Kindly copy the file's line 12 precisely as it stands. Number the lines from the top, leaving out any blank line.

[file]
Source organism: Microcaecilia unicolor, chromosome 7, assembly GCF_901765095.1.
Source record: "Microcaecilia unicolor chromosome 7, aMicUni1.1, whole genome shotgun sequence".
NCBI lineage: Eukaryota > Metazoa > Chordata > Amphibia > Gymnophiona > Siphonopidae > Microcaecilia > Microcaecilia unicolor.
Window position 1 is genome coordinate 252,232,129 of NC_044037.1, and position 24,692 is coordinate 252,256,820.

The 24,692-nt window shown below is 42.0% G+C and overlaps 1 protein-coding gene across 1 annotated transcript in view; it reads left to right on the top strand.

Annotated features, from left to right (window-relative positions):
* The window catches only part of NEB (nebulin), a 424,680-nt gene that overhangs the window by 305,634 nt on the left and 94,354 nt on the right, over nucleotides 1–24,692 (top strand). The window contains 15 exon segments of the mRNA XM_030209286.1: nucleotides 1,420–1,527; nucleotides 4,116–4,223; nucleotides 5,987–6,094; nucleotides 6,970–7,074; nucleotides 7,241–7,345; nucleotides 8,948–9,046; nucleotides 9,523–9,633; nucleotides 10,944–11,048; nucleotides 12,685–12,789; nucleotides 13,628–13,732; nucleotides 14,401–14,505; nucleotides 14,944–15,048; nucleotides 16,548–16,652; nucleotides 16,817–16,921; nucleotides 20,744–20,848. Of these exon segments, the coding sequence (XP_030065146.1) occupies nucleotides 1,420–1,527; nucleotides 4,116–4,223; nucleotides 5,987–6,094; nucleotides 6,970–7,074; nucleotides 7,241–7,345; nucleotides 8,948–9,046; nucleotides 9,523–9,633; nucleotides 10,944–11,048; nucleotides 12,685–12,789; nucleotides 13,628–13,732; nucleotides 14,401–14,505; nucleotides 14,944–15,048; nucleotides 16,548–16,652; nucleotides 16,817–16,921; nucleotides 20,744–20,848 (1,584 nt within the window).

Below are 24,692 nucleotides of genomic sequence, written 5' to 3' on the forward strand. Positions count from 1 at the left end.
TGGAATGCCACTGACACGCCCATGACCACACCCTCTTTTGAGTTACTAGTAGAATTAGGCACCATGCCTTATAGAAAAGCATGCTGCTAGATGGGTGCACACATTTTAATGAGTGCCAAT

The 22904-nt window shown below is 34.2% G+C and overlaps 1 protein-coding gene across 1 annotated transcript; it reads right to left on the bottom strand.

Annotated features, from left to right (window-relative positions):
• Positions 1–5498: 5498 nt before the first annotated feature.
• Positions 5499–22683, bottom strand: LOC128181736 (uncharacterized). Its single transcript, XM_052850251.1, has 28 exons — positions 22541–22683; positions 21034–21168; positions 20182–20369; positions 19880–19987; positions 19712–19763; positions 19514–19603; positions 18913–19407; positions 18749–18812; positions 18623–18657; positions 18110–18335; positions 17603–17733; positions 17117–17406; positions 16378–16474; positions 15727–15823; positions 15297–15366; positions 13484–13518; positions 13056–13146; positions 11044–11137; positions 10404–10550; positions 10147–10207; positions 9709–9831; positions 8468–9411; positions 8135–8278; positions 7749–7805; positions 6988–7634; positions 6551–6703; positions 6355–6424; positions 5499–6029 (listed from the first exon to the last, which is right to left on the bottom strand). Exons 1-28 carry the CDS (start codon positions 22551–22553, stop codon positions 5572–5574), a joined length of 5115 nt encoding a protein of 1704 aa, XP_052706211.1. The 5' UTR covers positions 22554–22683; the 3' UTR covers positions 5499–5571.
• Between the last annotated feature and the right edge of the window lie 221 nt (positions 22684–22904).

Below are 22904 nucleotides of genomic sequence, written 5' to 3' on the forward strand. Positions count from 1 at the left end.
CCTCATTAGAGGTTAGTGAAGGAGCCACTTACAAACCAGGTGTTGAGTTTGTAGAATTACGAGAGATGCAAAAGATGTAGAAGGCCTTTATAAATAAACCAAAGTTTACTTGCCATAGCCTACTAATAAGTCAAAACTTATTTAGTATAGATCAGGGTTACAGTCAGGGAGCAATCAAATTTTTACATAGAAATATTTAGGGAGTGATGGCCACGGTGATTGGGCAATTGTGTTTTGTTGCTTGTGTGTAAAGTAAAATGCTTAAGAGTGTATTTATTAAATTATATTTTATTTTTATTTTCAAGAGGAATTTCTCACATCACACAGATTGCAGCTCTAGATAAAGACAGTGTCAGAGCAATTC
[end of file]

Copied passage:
• Positions 1–5498: 5498 nt before the first annotated feature.